‘Coom on, ole zurr, wakey oop, ee toald oi to wake ee if’n ee gurt cake was a burnen in ee h’oven!’

(Outcast of Redwall)

I’m not…what? I was thirteen, squinting at the pages, and I felt like the characters, who probably just shrugged, satisfied with getting the gist of whatever the mole was saying, and leaving it at that. Each book served to explore more and more of the animals’ world; I love how meticulously Brian Jacques interconnected the novels. The culture and history of the animals is just massive. And apparently badgers are just fierce magnificent beasts in whatever book or series they’re found in, because they’re pretty righteous in the Redwall series, too. My favorites, other than the one that started it all, naturally, are Mossflower (Tsarmina is such a cool, insane villain), Mattimeo, Marial of Redwall, and Pearls of Lutra. My favorite heroes are Mara (from Salamandastron), Martin, Matthias, and Mariel. I can’t think of many other series that made me root so hard for their main characters than this one.


Watership Down, by Richard Adams

I recently reread this one, and I took my time to absorb the sheer amount of depth Richard Adams gave his rabbits, and the research he put into it from rabbits’ natural behaviors. I’m still fascinated with their culture and dogma, the stories Dandelion would tell about their folk hero El-ahrairah and the rabbit god Frith. Watching Hazel transform into a true leader who could see the good and capabilities in all of his rabbits was a pleasure. I loved Bigwig’s dry sense of humor and his loyalty, and Blackberry’s outside of the box thinking. By far, my favorite character was Kehaar, the seagull; go on, read his dialogue out loud. Can’t keep a straight face, can you?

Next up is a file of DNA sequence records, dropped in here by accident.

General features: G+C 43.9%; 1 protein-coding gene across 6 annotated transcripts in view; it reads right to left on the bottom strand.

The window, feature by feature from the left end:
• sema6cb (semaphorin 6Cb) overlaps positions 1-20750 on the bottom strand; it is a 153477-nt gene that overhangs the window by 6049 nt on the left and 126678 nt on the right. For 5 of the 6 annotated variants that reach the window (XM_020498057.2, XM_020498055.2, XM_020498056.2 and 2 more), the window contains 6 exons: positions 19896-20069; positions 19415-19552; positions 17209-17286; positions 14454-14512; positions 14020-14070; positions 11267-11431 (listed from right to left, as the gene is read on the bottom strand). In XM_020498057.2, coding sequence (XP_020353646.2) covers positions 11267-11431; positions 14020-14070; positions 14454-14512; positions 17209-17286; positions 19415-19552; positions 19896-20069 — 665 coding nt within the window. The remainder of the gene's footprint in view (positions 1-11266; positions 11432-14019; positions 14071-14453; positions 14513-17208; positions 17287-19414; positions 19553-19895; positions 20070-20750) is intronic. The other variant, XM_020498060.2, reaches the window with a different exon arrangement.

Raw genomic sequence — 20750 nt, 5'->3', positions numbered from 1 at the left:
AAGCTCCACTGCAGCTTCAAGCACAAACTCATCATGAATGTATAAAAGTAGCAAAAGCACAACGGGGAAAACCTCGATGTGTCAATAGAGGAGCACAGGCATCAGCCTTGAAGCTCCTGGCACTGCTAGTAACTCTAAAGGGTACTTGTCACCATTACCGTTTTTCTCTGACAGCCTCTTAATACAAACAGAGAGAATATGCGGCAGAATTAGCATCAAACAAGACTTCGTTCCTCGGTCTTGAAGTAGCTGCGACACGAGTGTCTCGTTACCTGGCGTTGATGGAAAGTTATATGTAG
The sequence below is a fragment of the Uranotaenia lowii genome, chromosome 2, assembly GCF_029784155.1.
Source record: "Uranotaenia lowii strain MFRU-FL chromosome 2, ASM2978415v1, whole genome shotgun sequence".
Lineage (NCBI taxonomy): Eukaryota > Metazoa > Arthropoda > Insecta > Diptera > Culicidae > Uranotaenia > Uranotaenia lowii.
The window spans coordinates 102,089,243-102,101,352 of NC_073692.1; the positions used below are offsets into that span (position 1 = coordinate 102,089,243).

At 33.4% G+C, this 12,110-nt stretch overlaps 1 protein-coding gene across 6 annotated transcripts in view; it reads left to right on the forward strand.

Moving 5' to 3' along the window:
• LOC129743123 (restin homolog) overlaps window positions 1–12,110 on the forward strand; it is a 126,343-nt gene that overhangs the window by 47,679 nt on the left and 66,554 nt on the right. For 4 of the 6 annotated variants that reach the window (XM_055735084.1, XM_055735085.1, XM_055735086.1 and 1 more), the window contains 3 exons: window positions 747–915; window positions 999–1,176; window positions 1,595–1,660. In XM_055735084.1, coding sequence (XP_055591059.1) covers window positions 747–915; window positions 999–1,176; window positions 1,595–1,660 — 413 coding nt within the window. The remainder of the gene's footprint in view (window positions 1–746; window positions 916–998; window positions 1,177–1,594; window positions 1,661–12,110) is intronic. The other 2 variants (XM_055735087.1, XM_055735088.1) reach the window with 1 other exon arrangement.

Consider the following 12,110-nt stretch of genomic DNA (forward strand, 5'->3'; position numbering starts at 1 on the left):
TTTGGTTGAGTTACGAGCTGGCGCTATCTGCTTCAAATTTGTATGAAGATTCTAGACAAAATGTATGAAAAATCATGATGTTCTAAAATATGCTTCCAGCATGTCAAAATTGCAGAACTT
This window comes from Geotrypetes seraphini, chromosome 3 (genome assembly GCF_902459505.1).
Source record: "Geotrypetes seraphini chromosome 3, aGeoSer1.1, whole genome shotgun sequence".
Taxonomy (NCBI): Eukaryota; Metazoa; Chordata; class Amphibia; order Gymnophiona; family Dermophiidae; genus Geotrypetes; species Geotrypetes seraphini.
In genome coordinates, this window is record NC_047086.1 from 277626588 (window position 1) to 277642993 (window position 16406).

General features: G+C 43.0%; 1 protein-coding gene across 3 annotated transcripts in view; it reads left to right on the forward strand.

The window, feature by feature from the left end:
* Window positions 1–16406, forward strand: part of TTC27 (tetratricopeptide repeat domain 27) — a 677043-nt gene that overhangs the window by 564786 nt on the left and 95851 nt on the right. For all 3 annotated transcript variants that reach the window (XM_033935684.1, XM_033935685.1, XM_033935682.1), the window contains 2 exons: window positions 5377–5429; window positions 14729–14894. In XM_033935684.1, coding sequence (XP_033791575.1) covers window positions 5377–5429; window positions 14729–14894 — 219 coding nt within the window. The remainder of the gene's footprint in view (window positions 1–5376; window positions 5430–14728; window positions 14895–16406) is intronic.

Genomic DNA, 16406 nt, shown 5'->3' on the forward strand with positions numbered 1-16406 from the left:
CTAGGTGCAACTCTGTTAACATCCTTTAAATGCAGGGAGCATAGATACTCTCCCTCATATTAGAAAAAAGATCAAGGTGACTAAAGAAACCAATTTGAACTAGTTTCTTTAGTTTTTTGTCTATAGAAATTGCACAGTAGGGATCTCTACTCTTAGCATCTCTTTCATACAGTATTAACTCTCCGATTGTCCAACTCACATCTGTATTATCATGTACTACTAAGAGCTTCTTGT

Winkie, by Clifford Chase

This book is so weird, y’all. Weird and sweet and charming and kind of sad. Winkie is like the bizarre grown up version of the Velveteen Rabbit, except that little bunny was never put on trial for terrorist attacks he wasn’t responsible for. What animates Winkie is a mystery, and the book is best enjoyed by taking the bizarre in stride, because his journey to clear his innocent name and become a free bear is worth a look see and quite emotional. I actually became upset for him at times, when I wasn’t laughing at the absurdity of it all. And that bear, man… oddest looking thing I’ve ever seen. I kind of want one.

Fantastic Mr. Fox, by Roald Dahl

It’s refreshing to me when foxes aren’t always portrayed as the conniving bad guys. Mr. Fox is conniving, sneaky, and quite an accomplished thief, but he’s also a caring husband and father, and you can’t help but root for him. The movie is also flat out amazing and hilarious, and I could watch it a dozen times and not get sick of those fantastic characters.

I apparently have a soft spot for talking rabbits. And badgers. What are your favorite animal heroes? Which have you loved from childhood, and which, if any, did you discover as an adult? Do you think there’s ever a time when reading about talking animals is too silly or juvenile, despite the universal messages that are often explored in novels like these? Or will you, like me, vehemently defend these books when people ask, or see the title and kind of smirk and say, aren’t you a little old for that?

Nope. Not at all. There’s always room on my bookshelves for vampire rabbits and sword wielding mice.